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Thank you to David Solomon for this review material, which was part of his class for BMT students in Jerusalem in 1993.

  1. The Definition of Rechilut
  2. The Definition of Avak Rechilut

This is the first of three review classes on Hilchot Rechilut.

Hilchot Rechilut Review: Part 1

I. Definition of Rechilut

Rechilut is sharing information about a subject which will incite or increase the listener’s ill feelings against that subject. Often the information is derogatory, in which case it is Lashon Hara as well as Rechilut. Some examples:
  1. Reuven tells Shimon that Levi is obnoxious (which is Lashon Hara). Then Shimon tells Levi what Reuven said about him (which could make Levi angry at Reuven, and is Rechilut).

  2. Two years ago, Diane got a disastrous haircut from Evelyn; Diane was very angry and told many of her friends (which was Lashon Hara), including Sarah. The dispute was never resolved, and Diane does not go to Evelyn’s salon anymore. Sarah tells Diane about Evelyn’s fabulous salon renovations (even though this is not derogatory information, this stirs up the anger that Diane has about the bad haircut, which is Rechilut; Sarah should not have mentioned it).

  3. Karen told David that Elizabeth cheated him out of $5.00 by not giving him the same discount she gave other customers that day. (This might be permissible in order to rectify the situation, but only if certain conditions are met; see the third Hilchot Rechilut review or Hilchot Rechilut chapter 9.)

  4. Darren and Shari applied for the same scholarship. It was announced that Shari won. Later that day, Jerry was telling Darren how great Shari’s entry was (this emphasis on Shari’s winning could make Darren jealous of Shari, so it’s better left unsaid).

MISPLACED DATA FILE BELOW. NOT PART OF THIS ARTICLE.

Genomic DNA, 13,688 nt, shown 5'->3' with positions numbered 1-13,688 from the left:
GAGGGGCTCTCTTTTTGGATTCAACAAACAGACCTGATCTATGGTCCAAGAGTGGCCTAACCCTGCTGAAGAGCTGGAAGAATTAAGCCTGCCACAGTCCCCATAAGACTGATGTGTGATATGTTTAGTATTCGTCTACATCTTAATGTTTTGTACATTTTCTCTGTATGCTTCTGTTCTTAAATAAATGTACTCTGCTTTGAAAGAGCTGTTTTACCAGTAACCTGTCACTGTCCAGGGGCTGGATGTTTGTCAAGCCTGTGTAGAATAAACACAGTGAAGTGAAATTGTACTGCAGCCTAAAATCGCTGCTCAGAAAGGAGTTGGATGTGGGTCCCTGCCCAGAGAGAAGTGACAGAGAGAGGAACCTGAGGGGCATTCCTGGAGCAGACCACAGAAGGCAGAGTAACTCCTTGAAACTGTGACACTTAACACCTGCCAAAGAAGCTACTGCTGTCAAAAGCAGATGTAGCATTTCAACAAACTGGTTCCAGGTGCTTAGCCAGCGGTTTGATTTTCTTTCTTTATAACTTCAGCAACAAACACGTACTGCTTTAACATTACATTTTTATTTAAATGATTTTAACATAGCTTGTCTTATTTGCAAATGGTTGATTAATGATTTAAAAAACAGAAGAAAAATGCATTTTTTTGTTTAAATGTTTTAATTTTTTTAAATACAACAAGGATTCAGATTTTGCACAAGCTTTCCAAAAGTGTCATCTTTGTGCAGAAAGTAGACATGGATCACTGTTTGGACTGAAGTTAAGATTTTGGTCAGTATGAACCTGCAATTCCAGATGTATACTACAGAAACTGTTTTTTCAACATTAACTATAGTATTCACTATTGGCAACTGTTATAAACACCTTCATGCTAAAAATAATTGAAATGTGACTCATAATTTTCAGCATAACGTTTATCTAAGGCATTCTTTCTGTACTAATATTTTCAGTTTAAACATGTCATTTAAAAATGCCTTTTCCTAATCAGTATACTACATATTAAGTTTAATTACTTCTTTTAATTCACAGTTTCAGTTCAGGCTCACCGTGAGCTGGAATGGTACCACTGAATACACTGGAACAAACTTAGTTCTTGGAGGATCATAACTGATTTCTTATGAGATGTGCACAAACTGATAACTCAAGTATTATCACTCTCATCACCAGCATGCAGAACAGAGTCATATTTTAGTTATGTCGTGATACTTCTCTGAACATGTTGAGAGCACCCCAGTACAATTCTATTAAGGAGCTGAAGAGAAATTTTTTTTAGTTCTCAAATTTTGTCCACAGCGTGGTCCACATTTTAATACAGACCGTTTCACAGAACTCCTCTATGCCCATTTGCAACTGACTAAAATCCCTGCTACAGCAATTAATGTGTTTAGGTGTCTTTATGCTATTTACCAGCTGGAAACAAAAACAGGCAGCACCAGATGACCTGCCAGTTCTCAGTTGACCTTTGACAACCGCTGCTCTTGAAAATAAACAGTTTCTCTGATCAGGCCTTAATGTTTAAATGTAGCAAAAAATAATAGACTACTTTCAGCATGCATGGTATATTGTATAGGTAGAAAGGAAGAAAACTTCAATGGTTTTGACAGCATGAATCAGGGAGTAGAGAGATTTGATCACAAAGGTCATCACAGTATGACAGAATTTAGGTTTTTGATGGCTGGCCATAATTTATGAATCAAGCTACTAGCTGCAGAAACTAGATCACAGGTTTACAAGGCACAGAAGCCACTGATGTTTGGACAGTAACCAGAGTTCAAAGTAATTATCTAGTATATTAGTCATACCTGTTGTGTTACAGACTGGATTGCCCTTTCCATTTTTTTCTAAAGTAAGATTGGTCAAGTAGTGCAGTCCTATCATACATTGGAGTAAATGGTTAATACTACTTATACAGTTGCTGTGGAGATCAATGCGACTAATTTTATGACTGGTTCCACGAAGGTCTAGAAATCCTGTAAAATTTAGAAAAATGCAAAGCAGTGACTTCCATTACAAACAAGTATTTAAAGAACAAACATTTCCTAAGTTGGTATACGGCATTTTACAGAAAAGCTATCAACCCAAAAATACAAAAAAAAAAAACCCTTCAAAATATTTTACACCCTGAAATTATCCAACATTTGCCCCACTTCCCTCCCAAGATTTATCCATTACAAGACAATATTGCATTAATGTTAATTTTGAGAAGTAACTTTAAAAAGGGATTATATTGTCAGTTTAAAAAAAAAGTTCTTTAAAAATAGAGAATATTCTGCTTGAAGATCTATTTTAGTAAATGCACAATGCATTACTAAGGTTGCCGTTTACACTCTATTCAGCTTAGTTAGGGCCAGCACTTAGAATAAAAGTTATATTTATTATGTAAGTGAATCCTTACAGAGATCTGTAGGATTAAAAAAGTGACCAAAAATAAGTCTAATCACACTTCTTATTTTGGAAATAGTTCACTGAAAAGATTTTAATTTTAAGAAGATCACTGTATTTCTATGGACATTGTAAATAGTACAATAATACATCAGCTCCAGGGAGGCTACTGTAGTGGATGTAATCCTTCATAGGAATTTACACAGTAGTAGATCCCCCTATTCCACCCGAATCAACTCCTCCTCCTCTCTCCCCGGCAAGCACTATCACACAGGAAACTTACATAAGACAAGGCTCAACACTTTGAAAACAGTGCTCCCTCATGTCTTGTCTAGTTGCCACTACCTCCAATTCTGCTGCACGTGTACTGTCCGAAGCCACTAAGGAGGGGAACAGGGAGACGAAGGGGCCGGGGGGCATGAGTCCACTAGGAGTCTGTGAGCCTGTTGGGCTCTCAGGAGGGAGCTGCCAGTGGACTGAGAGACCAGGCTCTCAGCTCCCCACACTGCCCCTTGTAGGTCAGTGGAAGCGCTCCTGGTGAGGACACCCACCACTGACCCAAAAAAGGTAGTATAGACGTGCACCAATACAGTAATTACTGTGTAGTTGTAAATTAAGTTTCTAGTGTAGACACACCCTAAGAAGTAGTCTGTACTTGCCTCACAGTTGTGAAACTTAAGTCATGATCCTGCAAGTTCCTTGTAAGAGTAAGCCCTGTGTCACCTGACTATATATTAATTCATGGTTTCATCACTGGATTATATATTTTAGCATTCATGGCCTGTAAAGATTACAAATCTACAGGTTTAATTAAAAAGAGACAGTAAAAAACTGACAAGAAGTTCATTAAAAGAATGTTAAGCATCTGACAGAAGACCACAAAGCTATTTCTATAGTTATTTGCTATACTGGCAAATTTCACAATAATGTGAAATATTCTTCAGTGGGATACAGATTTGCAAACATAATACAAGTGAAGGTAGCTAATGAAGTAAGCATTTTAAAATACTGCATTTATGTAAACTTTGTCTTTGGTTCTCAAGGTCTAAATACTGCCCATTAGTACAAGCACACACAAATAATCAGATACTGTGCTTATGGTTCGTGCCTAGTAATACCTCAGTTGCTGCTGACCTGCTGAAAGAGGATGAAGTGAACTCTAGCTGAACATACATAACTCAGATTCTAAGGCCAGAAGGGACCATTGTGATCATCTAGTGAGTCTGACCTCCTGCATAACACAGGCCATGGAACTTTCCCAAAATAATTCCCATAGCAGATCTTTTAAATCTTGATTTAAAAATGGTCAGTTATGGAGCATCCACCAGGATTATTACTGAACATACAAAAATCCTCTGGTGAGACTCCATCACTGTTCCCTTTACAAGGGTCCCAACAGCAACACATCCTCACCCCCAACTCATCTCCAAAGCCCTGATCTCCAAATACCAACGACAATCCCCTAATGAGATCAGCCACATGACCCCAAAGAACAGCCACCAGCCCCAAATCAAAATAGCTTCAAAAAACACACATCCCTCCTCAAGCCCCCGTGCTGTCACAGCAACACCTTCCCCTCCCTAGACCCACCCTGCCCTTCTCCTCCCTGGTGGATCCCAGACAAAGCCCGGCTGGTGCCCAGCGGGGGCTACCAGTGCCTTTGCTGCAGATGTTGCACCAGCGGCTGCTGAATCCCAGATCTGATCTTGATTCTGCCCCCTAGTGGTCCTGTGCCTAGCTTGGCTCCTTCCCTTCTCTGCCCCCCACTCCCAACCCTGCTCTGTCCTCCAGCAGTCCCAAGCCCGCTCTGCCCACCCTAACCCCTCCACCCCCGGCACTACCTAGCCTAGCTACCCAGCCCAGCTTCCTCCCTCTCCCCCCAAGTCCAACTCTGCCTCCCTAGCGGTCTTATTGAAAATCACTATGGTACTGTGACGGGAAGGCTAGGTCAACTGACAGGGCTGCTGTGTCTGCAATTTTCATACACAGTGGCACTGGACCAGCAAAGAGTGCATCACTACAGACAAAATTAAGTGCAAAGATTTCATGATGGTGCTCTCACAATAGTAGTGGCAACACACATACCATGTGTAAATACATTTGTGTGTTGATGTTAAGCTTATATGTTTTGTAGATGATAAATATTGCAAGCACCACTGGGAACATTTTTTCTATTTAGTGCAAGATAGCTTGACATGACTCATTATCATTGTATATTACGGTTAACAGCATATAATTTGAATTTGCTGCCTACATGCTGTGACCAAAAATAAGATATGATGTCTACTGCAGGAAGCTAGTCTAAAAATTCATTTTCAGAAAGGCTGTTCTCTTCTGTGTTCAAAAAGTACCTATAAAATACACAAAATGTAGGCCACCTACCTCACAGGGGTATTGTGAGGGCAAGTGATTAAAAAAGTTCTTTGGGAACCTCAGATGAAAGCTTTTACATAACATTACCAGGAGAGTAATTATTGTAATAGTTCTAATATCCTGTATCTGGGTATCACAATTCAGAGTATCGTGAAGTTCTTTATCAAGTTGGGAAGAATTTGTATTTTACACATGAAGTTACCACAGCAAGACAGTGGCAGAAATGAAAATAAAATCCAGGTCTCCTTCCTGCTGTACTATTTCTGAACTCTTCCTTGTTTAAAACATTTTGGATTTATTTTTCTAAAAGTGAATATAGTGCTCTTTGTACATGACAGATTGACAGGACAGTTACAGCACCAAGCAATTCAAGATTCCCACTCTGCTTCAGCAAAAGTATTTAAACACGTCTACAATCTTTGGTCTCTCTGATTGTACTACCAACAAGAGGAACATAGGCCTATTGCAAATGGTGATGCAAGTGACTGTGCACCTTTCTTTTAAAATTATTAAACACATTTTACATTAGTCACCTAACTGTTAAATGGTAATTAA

Rechilut causes arguments, hatred, and can incur damage. It is considered more severe than Lashon Hara, or a more severe form of Lashon Hara (depending upon terminology).

Even if the speaker’s intention was not to create a dispute or ill will between the listener and the subject, if ill will results, the speaker has committed the sin of speaking Rechilut.

II. Definition of Avak Rechilut

Avak Rechilut is an implication that causes ill will, rather than an explicit statement of what the subject did or said. In “Chofetz Chaim: A Lesson a Day,” Rabbi Berkowitz points out that this would only be when the result of Rechilut was unintentional (p. 312, 314, 316). There are several types of examples of Avak Rechilut:
  1. An implication that there is Rechilut to be spoken. Someone asks, “What did Jennifer say about me,” and you reply, “I cannot say.” The questioner takes this as an implication that Jennifer said something against him.

  2. Praise about an action of the subject which was at the listener’s expense. Jim and Jane are business partners. John tells Jim how nice Jane was to extend him $100 in credit last week so he could purchase equipment from them. Jim might be upset that Jane was so generous with their business funds.

  3. Conveying that someone gave information about the listener that he didn’t want getting around. Ed asks Harry if he can borrow some power tools. Harry says no, and Ed replies, “But you let Fran borrow them last week.” Harry might be angry with Fran for telling people that he lent his tools to her. Rabbi Berkowitz (p. 320) adds that revealing secrets is the most severe type of Avak Rechilut.

  4. Repeating non-derogatory information that would bother the listener. Deborah tells Leah that Rachel is “very organized.” If Leah knows Rachel would be bothered by this compliment (maybe Rachel thinks it means she isn’t spontaneous), Leah shouldn’t tell Rachel.

      Hilchot Rechilut Review
Part 2
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HaLashon, Copyright (c) 1996, 2002 by Ellen Solomon and Project Genesis, Inc.




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